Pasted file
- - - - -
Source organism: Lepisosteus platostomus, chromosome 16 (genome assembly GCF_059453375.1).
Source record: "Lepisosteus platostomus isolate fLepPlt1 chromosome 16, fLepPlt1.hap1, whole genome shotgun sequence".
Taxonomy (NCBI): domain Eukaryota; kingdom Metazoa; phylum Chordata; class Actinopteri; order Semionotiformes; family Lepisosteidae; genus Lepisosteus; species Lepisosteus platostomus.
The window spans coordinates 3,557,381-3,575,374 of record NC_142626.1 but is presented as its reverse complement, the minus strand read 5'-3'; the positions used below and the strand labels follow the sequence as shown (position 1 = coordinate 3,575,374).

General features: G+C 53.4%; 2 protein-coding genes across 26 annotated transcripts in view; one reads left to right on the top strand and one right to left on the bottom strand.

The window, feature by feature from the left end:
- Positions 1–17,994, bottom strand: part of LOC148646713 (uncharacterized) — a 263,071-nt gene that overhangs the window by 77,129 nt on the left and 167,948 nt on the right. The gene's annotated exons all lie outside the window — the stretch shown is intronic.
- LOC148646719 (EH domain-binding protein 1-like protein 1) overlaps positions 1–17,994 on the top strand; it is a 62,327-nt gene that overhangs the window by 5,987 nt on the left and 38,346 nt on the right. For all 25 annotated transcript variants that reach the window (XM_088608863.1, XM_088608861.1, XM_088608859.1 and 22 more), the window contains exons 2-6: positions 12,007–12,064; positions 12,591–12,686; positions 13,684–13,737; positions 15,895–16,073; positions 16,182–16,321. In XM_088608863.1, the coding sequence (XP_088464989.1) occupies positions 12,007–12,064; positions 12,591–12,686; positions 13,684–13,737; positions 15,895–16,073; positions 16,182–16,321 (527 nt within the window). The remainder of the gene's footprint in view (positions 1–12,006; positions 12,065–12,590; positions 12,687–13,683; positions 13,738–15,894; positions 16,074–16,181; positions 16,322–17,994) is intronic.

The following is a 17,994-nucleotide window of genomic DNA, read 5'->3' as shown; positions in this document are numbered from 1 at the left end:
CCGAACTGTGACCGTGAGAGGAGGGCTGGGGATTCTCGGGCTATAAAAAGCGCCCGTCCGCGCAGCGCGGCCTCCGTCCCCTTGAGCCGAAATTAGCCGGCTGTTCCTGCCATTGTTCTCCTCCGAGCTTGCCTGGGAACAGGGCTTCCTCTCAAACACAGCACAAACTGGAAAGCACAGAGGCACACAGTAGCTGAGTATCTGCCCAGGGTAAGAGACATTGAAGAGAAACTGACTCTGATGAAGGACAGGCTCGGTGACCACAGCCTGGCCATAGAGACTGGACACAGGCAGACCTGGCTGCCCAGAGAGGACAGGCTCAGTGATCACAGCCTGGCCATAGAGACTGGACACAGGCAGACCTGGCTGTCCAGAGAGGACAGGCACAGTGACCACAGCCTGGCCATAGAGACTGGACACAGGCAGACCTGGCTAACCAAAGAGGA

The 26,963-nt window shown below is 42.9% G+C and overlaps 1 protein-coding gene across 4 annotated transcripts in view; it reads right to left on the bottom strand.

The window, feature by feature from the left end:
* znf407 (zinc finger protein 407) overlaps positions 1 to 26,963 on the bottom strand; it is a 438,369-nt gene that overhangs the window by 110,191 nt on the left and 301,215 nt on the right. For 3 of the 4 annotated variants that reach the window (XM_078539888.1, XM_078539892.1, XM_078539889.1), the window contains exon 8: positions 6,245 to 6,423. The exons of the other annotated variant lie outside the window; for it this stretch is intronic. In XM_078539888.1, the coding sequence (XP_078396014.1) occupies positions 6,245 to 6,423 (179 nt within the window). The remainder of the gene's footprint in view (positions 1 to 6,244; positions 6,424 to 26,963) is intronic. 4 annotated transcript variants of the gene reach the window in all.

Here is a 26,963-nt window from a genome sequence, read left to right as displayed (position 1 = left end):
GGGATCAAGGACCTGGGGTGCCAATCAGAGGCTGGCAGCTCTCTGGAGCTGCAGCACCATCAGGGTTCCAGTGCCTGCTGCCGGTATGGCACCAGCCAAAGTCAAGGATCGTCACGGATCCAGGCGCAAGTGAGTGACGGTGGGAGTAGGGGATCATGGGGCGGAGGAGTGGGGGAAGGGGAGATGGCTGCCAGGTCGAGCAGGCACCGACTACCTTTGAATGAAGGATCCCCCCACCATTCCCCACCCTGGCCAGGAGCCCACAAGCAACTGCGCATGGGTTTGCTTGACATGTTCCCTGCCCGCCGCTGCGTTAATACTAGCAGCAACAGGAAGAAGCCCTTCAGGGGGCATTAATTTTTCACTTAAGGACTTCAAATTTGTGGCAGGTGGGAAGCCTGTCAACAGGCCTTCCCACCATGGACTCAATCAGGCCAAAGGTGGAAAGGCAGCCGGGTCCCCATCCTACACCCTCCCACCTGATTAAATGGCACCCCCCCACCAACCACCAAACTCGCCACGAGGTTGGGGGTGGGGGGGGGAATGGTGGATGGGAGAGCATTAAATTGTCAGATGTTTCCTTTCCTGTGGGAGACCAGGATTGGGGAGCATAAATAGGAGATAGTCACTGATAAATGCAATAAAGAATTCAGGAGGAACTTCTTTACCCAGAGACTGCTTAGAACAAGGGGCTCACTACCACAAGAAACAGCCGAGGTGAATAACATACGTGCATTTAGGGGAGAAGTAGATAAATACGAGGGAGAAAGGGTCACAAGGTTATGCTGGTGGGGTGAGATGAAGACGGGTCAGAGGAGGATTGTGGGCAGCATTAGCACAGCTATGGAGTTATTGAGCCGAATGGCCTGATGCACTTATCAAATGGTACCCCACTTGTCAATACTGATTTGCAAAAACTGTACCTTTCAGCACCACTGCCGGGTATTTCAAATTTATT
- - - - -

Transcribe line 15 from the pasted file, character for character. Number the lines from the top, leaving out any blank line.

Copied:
GGGATCAAGGACCTGGGGTGCCAATCAGAGGCTGGCAGCTCTCTGGAGCTGCAGCACCATCAGGGTTCCAGTGCCTGCTGCCGGTATGGCACCAGCCAAAGTCAAGGATCGTCACGGATCCAGGCGCAAGTGAGTGACGGTGGGAGTAGGGGATCATGGGGCGGAGGAGTGGGGGAAGGGGAGATGGCTGCCAGGTCGAGCAGGCACCGACTACCTTTGAATGAAGGATCCCCCCACCATTCCCCACCCTGGCCAGGAGCCCACAAGCAACTGCGCATGGGTTTGCTTGACATGTTCCCTGCCCGCCGCTGCGTTAATACTAGCAGCAACAGGAAGAAGCCCTTCAGGGGGCATTAATTTTTCACTTAAGGACTTCAAATTTGTGGCAGGTGGGAAGCCTGTCAACAGGCCTTCCCACCATGGACTCAATCAGGCCAAAGGTGGAAAGGCAGCCGGGTCCCCATCCTACACCCTCCCACCTGATTAAATGGCACCCCCCCACCAACCACCAAACTCGCCACGAGGTTGGGGGTGGGGGGGGGAATGGTGGATGGGAGAGCATTAAATTGTCAGATGTTTCCTTTCCTGTGGGAGACCAGGATTGGGGAGCATAAATAGGAGATAGTCACTGATAAATGCAATAAAGAATTCAGGAGGAACTTCTTTACCCAGAGACTGCTTAGAACAAGGGGCTCACTACCACAAGAAACAGCCGAGGTGAATAACATACGTGCATTTAGGGGAGAAGTAGATAAATACGAGGGAGAAAGGGTCACAAGGTTATGCTGGTGGGGTGAGATGAAGACGGGTCAGAGGAGGATTGTGGGCAGCATTAGCACAGCTATGGAGTTATTGAGCCGAATGGCCTGATGCACTTATCAAATGGTACCCCACTTGTCAATACTGATTTGCAAAAACTGTACCTTTCAGCACCACTGCCGGGTATTTCAAATTTATT